Comedy Masquerading as Academia
Steven Crowder, disguised as a fat studies scholar, gets paper accepted at prestigious university conference.
“The result of my mission was just this: I found that the men most in repute were all but the most foolish; and that some inferior men were really wiser and better.” —Apology by Plato
Socrates — the subject of Plato’s Apology — was famous for being wise and a good teacher. Socrates himself would have said the greatest part of his wisdom was the realization that he knew nothing. Wisdom has inherent humility, and humility is what makes the greatest teachers.
Pride — humility and wisdom’s opposite — is well dubbed the greatest of all sins. Pride causes people to be so self-focused that they lose track of reality. It is this navel gazing that is at the root of a lot of the cultural issues we are dealing with in America today.
A perfect example of the utter foolishness of pride is laid bare by conservative comedian Steven Crowder going incognito as “Sea Matheson"— a queer fat pride activist — and bluffing his way into a prestigious "Fat Studies” conference held by Massey University. To even get accepted, Crowder submitted an “academic” paper entitled “Embracing Fatness as Self-Care in the Era of Trump.” This paper was accepted and Crowder was invited to give a talk at the conference based on the theories espoused in his “paper.” The ruse was made even more believable because the conference was online due to COVID restrictions.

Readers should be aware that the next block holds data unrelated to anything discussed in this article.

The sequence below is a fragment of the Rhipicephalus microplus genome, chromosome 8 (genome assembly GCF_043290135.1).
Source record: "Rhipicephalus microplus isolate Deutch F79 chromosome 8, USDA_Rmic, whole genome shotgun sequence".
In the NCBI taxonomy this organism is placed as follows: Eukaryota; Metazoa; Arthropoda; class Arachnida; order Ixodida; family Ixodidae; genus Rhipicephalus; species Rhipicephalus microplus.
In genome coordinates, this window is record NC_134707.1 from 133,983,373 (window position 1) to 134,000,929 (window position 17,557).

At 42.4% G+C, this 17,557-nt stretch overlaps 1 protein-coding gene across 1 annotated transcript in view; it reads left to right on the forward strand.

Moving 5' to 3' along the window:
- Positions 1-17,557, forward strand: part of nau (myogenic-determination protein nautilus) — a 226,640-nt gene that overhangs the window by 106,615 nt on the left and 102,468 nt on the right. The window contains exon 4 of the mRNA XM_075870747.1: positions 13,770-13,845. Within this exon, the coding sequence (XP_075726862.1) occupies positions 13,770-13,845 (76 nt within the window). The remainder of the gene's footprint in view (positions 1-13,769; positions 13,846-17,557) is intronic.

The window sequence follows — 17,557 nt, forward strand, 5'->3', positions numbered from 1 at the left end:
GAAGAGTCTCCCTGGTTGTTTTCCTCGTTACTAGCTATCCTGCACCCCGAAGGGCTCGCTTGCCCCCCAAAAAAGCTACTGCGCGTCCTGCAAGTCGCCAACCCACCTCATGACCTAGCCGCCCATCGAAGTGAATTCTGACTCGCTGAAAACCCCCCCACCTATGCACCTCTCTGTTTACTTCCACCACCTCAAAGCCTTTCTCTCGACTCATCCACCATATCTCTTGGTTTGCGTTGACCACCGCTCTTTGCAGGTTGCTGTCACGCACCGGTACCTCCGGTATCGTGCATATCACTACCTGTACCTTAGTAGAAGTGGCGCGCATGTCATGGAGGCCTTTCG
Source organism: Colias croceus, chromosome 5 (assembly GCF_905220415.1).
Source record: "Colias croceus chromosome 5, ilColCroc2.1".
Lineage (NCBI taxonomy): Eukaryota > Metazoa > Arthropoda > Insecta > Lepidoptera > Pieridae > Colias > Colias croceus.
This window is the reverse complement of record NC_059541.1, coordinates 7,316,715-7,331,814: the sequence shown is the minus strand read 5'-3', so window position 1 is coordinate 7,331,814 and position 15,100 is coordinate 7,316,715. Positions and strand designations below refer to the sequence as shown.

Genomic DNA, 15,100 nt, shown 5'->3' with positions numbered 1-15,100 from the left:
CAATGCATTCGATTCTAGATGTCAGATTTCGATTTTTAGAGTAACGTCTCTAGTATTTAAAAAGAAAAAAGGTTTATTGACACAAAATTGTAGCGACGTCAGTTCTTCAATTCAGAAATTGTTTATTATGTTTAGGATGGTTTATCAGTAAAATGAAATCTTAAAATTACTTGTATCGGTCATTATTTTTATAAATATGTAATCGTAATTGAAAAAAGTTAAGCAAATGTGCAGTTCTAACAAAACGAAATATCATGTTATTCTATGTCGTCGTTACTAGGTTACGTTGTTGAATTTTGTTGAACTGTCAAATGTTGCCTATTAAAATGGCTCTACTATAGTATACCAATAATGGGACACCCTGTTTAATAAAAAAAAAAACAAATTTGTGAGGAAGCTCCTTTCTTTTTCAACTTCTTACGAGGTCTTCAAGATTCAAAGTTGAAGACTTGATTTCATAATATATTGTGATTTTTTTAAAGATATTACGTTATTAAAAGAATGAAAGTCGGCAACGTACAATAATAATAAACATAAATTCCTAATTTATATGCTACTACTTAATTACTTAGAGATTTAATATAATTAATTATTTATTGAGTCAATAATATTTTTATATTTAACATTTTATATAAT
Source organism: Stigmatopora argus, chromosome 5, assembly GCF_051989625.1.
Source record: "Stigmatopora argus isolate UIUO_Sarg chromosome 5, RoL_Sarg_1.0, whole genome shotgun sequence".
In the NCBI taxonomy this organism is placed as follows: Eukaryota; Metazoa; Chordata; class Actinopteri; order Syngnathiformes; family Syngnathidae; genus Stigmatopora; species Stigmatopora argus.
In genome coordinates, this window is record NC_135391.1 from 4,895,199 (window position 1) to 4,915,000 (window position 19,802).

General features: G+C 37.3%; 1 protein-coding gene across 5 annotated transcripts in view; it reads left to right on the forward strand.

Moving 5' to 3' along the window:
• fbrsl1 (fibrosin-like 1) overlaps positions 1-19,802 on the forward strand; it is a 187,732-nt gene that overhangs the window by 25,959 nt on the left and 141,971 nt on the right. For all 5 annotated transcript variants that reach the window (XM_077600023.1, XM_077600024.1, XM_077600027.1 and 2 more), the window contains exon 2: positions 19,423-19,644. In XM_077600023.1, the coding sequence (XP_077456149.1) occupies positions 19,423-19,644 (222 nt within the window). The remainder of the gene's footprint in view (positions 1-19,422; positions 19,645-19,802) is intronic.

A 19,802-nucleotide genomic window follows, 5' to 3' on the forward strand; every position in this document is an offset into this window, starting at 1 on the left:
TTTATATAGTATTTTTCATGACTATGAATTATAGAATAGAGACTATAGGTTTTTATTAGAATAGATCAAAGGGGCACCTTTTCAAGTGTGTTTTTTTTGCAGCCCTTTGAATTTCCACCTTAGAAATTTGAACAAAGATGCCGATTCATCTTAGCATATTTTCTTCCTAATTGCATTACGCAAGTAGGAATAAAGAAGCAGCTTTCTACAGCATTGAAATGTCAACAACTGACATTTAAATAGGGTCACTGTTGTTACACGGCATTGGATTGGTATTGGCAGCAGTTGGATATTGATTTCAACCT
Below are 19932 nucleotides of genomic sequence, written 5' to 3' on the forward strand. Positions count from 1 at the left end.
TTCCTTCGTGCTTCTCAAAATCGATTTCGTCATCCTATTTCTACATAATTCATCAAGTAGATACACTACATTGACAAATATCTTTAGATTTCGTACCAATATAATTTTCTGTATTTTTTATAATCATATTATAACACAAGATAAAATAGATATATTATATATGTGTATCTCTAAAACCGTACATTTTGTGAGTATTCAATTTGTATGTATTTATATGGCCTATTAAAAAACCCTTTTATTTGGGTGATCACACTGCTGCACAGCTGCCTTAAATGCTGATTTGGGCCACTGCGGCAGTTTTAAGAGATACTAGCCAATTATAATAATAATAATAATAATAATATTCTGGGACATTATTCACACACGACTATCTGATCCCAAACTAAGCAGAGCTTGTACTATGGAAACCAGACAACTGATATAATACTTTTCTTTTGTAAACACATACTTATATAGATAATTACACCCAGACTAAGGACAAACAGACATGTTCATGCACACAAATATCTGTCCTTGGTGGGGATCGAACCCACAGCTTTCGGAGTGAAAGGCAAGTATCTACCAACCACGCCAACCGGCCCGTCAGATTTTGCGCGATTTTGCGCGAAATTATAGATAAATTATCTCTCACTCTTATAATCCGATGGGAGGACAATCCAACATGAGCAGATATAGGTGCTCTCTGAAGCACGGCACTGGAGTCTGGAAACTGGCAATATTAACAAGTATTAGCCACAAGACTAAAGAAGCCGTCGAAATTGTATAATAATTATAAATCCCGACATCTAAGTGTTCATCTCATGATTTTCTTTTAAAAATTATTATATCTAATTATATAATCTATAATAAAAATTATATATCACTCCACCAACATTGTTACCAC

Crowder talked about fatness as a political and ideological way to separate from Trump supporters. He hit every woke talking point imaginable from masking to “My body, my choice.”
His talk was met with great aplomb. One of the other speakers at the conference even invited him to peer-review a paper.
As much as this was the ultimate troll by a master, it is a staggering commentary on the higher education system as a whole. Academics, who are so enamored by their own self-declared eloquence, have taught a generation that self-care and self-identity are the only ways to true happiness. Ironically, academia is a lot like excess fat — you really have to work hard to get to the meat of good education. Some never get there. Higher education has become the trope outlined in Apology of important people who think they are very wise and yet know nothing.
In other words, they fell for the classic blunder.
Kudos to Crowder for reminding us once again that God uses the foolish things of the world to shame the “wise.”
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